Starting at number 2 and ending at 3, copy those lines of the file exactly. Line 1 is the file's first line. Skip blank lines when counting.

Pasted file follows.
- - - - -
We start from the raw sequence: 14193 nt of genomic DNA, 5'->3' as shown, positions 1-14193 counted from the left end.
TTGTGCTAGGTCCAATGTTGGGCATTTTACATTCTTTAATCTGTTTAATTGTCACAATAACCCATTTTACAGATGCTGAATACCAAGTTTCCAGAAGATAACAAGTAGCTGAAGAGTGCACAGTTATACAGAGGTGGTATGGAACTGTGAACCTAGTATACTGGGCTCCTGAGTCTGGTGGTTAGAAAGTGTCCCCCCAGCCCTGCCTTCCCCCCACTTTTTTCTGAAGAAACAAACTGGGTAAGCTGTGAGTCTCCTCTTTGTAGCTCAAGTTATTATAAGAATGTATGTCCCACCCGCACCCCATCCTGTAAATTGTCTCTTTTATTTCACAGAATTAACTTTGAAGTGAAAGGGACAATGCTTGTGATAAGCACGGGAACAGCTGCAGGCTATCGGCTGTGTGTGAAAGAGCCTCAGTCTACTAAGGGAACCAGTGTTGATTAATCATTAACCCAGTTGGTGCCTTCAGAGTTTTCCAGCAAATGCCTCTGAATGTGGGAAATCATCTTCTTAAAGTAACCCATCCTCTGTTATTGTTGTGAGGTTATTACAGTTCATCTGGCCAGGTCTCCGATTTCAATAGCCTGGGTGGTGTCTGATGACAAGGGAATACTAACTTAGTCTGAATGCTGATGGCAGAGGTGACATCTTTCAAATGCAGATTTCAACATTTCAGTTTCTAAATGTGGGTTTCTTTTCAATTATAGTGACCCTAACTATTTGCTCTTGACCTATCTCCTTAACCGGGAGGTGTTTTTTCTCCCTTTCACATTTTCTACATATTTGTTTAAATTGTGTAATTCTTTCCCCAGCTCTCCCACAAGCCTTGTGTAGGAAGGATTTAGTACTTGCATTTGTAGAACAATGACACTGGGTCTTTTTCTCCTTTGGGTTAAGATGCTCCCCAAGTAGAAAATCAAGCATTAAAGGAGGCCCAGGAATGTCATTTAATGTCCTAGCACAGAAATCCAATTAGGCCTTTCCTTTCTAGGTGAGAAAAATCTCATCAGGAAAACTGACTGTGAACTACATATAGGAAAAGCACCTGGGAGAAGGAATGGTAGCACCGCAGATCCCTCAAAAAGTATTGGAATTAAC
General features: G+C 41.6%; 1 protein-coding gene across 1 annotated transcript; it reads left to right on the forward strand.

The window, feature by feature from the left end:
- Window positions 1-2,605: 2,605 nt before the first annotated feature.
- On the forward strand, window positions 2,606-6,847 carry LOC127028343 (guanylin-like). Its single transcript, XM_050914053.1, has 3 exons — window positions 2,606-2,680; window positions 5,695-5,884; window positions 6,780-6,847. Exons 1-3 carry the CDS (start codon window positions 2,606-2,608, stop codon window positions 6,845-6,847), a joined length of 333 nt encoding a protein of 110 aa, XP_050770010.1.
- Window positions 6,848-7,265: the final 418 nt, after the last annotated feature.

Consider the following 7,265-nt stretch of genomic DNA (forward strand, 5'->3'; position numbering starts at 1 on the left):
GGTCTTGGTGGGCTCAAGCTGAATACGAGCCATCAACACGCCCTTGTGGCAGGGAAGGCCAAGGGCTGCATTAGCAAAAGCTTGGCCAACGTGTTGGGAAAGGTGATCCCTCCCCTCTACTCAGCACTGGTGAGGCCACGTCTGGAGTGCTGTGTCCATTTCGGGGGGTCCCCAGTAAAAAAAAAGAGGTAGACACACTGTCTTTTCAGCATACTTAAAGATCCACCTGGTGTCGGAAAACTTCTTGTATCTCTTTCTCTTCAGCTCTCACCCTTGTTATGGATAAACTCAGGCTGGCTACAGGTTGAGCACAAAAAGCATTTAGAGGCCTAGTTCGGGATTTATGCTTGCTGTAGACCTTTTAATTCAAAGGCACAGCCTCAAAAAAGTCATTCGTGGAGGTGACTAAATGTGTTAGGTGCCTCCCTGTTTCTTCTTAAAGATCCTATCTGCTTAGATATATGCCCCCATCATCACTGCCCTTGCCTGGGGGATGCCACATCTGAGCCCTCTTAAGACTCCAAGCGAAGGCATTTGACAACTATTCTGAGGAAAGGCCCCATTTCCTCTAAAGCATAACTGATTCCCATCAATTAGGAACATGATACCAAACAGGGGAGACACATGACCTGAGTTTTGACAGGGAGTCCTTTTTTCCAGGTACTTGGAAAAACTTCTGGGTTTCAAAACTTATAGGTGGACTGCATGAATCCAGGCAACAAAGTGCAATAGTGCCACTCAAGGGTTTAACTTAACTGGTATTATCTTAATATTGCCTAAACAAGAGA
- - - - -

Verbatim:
TTGTGCTAGGTCCAATGTTGGGCATTTTACATTCTTTAATCTGTTTAATTGTCACAATAACCCATTTTACAGATGCTGAATACCAAGTTTCCAGAAGATAACAAGTAGCTGAAGAGTGCACAGTTATACAGAGGTGGTATGGAACTGTGAACCTAGTATACTGGGCTCCTGAGTCTGGTGGTTAGAAAGTGTCCCCCCAGCCCTGCCTTCCCCCCACTTTTTTCTGAAGAAACAAACTGGGTAAGCTGTGAGTCTCCTCTTTGTAGCTCAAGTTATTATAAGAATGTATGTCCCACCCGCACCCCATCCTGTAAATTGTCTCTTTTATTTCACAGAATTAACTTTGAAGTGAAAGGGACAATGCTTGTGATAAGCACGGGAACAGCTGCAGGCTATCGGCTGTGTGTGAAAGAGCCTCAGTCTACTAAGGGAACCAGTGTTGATTAATCATTAACCCAGTTGGTGCCTTCAGAGTTTTCCAGCAAATGCCTCTGAATGTGGGAAATCATCTTCTTAAAGTAACCCATCCTCTGTTATTGTTGTGAGGTTATTACAGTTCATCTGGCCAGGTCTCCGATTTCAATAGCCTGGGTGGTGTCTGATGACAAGGGAATACTAACTTAGTCTGAATGCTGATGGCAGAGGTGACATCTTTCAAATGCAGATTTCAACATTTCAGTTTCTAAATGTGGGTTTCTTTTCAATTATAGTGACCCTAACTATTTGCTCTTGACCTATCTCCTTAACCGGGAGGTGTTTTTTCTCCCTTTCACATTTTCTACATATTTGTTTAAATTGTGTAATTCTTTCCCCAGCTCTCCCACAAGCCTTGTGTAGGAAGGATTTAGTACTTGCATTTGTAGAACAATGACACTGGGTCTTTTTCTCCTTTGGGTTAAGATGCTCCCCAAGTAGAAAATCAAGCATTAAAGGAGGCCCAGGAATGTCATTTAATGTCCTAGCACAGAAATCCAATTAGGCCTTTCCTTTCTAGGTGAGAAAAATCTCATCAGGAAAACTGACTGTGAACTACATATAGGAAAAGCACCTGGGAGAAGGAATGGTAGCACCGCAGATCCCTCAAAAAGTATTGGAATTAAC
General features: G+C 41.6%; 1 protein-coding gene across 1 annotated transcript; it reads left to right on the forward strand.